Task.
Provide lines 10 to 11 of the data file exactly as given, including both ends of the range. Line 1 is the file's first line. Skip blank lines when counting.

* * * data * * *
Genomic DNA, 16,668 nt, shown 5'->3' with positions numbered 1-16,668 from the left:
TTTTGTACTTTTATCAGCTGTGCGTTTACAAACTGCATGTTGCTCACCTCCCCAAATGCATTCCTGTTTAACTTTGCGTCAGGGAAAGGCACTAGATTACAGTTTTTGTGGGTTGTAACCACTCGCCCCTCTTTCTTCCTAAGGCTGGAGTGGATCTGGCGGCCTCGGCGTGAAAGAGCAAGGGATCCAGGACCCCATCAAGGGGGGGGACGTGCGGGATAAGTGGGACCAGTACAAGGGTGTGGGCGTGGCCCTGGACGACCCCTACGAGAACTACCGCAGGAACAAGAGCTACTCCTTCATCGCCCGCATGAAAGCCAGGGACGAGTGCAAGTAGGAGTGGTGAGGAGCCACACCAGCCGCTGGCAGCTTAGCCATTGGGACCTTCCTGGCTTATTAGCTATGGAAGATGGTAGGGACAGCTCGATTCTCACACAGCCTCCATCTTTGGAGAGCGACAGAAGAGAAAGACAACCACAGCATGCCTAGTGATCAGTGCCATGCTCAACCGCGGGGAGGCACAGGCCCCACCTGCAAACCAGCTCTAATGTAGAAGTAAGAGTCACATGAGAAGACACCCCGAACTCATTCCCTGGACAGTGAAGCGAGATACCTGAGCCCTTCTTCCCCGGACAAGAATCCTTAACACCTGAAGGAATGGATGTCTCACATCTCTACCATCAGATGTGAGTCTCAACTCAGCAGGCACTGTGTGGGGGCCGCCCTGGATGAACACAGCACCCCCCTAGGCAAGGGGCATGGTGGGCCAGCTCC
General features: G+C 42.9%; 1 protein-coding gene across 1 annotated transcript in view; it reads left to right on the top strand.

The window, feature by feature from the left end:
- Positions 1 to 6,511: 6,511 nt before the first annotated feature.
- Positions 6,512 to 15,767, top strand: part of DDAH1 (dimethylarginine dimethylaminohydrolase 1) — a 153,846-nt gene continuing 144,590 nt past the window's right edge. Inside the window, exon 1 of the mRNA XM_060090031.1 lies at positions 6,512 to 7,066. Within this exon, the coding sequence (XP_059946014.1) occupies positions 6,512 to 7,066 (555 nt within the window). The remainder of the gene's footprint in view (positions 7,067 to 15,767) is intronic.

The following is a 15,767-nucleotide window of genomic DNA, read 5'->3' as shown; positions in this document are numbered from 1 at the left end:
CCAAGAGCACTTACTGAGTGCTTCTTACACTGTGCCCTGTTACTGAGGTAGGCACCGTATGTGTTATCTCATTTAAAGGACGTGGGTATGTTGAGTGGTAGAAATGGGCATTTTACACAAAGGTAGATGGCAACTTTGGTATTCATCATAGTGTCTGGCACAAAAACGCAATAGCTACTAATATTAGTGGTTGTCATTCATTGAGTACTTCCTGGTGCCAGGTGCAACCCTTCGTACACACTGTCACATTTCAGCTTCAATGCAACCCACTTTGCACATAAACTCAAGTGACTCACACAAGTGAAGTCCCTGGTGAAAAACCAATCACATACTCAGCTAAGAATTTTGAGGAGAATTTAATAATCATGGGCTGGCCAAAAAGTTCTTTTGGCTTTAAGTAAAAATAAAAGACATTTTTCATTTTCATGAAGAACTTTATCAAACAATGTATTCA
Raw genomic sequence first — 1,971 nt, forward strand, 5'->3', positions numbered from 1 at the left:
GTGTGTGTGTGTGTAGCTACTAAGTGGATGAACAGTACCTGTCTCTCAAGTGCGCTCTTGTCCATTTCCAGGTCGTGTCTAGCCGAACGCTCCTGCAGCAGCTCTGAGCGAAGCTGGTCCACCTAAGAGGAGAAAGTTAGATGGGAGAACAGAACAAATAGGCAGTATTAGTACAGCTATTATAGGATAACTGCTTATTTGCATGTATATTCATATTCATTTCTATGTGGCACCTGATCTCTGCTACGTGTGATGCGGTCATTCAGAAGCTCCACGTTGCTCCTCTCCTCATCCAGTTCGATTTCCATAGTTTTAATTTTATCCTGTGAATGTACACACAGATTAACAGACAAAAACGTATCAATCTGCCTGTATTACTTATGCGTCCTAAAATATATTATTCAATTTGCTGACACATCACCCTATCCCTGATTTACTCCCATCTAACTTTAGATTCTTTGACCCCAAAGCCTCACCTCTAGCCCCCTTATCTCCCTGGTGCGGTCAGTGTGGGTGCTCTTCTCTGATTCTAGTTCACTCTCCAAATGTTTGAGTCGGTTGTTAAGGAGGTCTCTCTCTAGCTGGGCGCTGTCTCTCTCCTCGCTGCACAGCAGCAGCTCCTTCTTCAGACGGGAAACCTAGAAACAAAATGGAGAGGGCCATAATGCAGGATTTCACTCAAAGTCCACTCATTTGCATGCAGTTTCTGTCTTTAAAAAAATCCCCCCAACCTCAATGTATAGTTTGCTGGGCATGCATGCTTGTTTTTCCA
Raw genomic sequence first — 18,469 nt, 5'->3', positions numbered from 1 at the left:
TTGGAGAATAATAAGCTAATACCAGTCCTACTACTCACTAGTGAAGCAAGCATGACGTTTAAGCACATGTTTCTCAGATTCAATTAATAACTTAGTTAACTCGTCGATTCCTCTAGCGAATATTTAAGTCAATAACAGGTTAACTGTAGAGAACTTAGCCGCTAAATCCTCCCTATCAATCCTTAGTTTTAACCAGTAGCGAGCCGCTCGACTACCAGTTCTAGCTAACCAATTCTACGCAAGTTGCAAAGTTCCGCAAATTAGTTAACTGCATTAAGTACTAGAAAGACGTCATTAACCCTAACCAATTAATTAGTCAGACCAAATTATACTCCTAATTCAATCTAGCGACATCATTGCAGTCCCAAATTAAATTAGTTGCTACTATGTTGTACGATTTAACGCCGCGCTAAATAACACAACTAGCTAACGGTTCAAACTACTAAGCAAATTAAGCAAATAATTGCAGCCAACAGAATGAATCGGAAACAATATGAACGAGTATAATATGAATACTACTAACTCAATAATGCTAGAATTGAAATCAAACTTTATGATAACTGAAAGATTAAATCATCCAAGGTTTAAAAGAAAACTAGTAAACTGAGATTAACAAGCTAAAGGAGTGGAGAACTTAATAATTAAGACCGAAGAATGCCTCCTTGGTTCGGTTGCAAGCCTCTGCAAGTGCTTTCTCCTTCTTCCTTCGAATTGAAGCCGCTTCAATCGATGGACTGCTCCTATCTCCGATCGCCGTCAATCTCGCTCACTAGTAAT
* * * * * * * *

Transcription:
GTGTGTGTGTGTGTAGCTACTAAGTGGATGAACAGTACCTGTCTCTCAAGTGCGCTCTTGTCCATTTCCAGGTCGTGTCTAGCCGAACGCTCCTGCAGCAGCTCTGAGCGAAGCTGGTCCACCTAAGAGGAGAAAGTTAGATGGGAGAACAGAACAAATAGGCAGTATTAGTACAGCTATTATAGGATAACTGCTTATTTGCATGTATATTCATATTCATTTCTATGTGGCACCTGATCTCTGCTACGTGTGATGCGGTCATTCAGAAGCTCCACGTTGCTCCTCTCCTCATCCAGTTCGATTTCCATAGTTTTAATTTTATCCTGTGAATGTACACACAGATTAACAGACAAAAACGTATCAATCTGCCTGTATTACTTATGCGTCCTAAAATATATTATTCAATTTGCTGACACATCACCCTATCCCTGATTTACTCCCATCTAACTTTAGATTCTTTGACCCCAAAGCCTCACCTCTAGCCCCCTTATCTCCCTGGTGCGGTCAGTGTGGGTGCTCTTCTCTGATTCTAGTTCACTCTCCAAATGTTTGAGTCGGTTGTTAAGGAGGTCTCTCTCTAGCTGGGCGCTGTCTCTCTCCTCGCTGCACAGCAGCAGCTCCTTCTTCAGACGGGAAACCTAGAAACAAAATGGAGAGGGCCATAATGCAGGATTTCACTCAAAGTCCACTCATTTGCATGCAGTTTCTGTCTTTAAAAAAATCCCCCCAACCTCAATGTATAGTTTGCTGGGCATGCATGCTTGTTTTTCCA
Raw genomic sequence first — 18,469 nt, 5'->3', positions numbered from 1 at the left: